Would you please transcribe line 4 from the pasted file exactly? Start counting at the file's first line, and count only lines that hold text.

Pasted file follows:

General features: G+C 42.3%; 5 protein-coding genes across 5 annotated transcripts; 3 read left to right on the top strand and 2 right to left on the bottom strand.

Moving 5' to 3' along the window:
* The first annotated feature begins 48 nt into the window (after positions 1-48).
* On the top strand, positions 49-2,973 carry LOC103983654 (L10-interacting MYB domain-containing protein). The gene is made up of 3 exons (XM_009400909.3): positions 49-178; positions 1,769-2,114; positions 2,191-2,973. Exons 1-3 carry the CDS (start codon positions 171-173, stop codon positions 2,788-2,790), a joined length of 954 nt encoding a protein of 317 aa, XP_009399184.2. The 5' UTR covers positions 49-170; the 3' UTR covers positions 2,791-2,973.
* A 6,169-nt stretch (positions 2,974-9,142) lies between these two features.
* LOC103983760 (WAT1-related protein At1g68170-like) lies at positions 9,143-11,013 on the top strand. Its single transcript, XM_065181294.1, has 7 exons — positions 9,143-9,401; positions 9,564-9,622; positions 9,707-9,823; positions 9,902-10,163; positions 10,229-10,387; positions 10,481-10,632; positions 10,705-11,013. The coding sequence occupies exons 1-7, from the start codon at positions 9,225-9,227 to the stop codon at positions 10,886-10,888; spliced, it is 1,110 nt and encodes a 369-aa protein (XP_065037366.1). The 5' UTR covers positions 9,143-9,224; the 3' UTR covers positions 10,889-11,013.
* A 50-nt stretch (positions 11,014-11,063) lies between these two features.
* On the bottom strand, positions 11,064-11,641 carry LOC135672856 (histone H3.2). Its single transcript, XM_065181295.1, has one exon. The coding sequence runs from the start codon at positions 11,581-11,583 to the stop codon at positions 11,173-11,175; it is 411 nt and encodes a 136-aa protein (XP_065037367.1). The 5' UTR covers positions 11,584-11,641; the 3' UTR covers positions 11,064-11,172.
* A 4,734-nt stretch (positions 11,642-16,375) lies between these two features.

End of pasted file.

* On the top strand, positions 49-2,973 carry LOC103983654 (L10-interacting MYB domain-containing protein). The gene is made up of 3 exons (XM_009400909.3): positions 49-178; positions 1,769-2,114; positions 2,191-2,973. Exons 1-3 carry the CDS (start codon positions 171-173, stop codon positions 2,788-2,790), a joined length of 954 nt encoding a protein of 317 aa, XP_009399184.2. The 5' UTR covers positions 49-170; the 3' UTR covers positions 2,791-2,973.